A practical approach to gardening

Amy Chapman wrote a wonderful article for the March Camden News on suggestions and resources entitled, “Become a Gardener.” It is filled with excellent detailed advice from the perspective of a Master Gardener. I would like to offer an approach to those who don’t want to do a lot of reading or research.

Although I grew up in a gardening family and gained some knowledge about flowers and planting through osmosis, I learned mainly through trial and error. I was awarded the 2016 Mpls. Garden Award for Best Residential Garden, but I still consider myself to be a bit of an amateur, as I’ve never done any formal horticultural training, or even have my soil tested. Even so, here are some practical suggestions for a beginning gardener, based on my experience.

Consider how you will use your yard space: First, ask yourself, “How do I want to use my backyard? Do I want to leave space for my children/and or pets to play in? Do I want to do outdoor entertaining? In the morning, afternoon or evening? How much privacy will I need?” If shade is necessary for entertaining, consider a convenient and appealing part of your yard, and think about appropriate tree placement or building a pergola.

Think about overall design, and don’t limit yourself by what is already growing in your yard. Could you incorporate an existing tree or shrub as a focal point or backdrop in a garden bed? Could you plant additional trees or shrubs so that your existing one is only one of similar repeated elements? Think about balancing out both sides of the yard. Incorporate layers to add vertical interest. Your existing taller shrubs could be a backdrop to shorter perennials and annuals. Plant vines on a trellis or fence (that belongs to you) to add height to your garden. Consider the design of the entire yard and try several plans on paper to see what suits you. Ask yourself if you want to be able to show your garden, or are you more interested in picking flowers for bouquets or harvesting vegetables?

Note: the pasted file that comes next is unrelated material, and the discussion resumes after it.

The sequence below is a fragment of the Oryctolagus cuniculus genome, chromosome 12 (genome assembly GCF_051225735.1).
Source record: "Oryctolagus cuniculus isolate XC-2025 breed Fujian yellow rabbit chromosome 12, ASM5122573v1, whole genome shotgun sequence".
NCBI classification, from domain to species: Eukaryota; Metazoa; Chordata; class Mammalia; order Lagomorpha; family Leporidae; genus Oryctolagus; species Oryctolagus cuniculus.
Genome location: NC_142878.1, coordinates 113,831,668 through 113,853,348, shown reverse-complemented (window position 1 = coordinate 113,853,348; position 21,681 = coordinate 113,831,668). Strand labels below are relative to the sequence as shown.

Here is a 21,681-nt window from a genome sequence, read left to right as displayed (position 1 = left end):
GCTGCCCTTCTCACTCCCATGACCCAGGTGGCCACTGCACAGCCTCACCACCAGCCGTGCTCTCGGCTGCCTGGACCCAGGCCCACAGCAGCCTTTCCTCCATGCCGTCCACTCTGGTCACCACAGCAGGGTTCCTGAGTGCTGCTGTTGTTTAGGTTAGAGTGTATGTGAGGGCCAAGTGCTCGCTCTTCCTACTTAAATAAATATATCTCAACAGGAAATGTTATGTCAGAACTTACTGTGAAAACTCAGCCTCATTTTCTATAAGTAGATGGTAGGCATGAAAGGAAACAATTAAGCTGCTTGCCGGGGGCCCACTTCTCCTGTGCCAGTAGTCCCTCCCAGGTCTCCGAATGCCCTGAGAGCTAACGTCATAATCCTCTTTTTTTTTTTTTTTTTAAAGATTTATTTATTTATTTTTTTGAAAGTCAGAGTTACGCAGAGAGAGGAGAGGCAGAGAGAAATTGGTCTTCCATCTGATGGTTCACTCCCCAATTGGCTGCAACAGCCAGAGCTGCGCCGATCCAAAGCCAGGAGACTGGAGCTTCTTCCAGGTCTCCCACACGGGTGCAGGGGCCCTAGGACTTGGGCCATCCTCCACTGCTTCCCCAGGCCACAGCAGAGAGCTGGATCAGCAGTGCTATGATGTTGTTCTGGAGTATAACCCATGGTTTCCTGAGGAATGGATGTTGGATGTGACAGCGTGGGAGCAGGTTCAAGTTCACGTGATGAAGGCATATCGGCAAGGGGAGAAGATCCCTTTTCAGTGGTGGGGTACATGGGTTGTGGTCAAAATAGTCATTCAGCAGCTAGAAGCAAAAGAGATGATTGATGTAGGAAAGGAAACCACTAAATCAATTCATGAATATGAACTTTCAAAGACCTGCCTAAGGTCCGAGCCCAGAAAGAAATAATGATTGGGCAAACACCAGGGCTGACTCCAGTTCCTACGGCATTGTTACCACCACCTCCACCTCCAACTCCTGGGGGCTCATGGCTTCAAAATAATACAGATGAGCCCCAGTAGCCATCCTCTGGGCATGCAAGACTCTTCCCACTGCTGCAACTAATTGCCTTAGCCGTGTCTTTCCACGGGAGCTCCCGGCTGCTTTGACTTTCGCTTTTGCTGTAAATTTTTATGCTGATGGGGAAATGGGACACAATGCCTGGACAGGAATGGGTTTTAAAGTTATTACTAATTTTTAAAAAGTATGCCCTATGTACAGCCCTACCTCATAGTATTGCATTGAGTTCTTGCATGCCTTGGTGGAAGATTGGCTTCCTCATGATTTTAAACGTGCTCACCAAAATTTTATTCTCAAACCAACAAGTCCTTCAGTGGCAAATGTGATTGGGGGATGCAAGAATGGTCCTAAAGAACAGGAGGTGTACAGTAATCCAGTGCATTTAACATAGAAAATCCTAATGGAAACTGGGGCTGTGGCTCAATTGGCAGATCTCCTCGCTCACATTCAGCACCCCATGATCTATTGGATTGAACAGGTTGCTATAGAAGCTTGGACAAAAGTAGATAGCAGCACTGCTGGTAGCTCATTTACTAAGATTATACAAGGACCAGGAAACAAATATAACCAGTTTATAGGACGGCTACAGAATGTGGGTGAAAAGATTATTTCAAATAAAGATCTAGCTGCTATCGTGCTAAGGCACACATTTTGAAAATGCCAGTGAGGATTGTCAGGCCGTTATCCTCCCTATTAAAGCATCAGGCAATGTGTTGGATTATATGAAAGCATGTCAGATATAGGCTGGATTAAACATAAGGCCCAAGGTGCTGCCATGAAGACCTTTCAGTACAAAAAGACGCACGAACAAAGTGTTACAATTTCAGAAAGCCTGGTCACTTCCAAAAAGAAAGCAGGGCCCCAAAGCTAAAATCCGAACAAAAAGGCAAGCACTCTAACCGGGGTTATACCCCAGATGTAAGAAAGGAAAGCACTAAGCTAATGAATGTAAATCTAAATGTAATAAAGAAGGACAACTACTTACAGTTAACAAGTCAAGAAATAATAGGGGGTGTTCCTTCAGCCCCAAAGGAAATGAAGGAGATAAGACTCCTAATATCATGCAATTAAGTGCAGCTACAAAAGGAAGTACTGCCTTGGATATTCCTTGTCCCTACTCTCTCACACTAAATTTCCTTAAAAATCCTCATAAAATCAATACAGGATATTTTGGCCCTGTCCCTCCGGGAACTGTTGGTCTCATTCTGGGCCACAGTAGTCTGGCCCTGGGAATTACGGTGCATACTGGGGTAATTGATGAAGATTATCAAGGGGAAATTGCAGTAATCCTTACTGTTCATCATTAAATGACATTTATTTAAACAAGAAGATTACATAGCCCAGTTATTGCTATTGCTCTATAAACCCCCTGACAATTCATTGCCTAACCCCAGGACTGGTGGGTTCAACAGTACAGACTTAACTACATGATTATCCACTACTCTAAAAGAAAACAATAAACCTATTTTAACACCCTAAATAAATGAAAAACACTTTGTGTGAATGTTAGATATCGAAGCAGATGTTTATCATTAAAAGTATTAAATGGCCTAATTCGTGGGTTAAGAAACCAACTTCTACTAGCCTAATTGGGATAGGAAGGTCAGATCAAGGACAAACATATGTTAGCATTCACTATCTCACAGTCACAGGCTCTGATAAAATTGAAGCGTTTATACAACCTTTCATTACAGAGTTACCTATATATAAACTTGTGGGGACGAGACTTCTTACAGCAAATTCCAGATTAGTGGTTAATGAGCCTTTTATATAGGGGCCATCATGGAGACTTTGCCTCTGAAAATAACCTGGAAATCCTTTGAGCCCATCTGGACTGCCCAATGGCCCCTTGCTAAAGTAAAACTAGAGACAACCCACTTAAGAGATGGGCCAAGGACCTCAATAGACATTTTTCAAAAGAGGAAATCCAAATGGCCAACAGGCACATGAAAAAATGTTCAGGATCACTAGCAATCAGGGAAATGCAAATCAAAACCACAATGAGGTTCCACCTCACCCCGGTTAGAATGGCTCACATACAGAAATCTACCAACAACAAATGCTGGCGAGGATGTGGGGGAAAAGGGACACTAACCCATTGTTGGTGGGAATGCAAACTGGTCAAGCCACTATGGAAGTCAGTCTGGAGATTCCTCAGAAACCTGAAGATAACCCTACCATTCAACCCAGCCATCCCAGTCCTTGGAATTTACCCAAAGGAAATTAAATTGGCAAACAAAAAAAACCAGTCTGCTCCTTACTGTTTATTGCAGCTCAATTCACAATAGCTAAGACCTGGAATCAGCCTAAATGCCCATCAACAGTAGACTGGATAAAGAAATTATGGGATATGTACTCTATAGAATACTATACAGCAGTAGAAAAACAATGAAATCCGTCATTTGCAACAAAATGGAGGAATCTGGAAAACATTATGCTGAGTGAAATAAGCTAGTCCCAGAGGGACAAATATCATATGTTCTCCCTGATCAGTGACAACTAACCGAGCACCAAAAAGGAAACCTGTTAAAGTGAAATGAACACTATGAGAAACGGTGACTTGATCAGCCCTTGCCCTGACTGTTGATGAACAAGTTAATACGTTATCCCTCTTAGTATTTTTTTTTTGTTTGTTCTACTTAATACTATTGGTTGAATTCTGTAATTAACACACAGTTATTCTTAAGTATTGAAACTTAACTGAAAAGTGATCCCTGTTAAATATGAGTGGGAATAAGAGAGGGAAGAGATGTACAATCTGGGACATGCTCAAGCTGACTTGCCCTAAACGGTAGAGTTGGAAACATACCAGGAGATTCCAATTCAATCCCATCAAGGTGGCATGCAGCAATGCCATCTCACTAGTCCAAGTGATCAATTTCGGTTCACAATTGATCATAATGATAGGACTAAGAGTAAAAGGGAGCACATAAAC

Select a color scheme and plant with different textures. Do you want a high-energy, multi-colored garden that contrasts and pops out with yellow, orange and purple? How about soothing shades of blue, lavender and pink? Do you want a monochromatic white garden that glows at dusk?

For color all season, plant a large variety of flowers in order to stagger blooming times.  Plant tulips, iris, and peonies for the spring, lilies, daylilies, and daisies for mid-summer, phlox, dahlias, zinnias, hibiscus for late summer, and asters and helianthus for the fall.

Do you want to do high-maintenance or low-maintenance gardening? A rain garden with prairie blooms or hostas in shade will require little watering, while annuals in the sun will require lots of watering. Some shrubs require regular pruning, while others do not. Certain perennials need to be divided often, while peonies do not. Remember that your body will age, and you may not be able to do as much maintenance as you get older.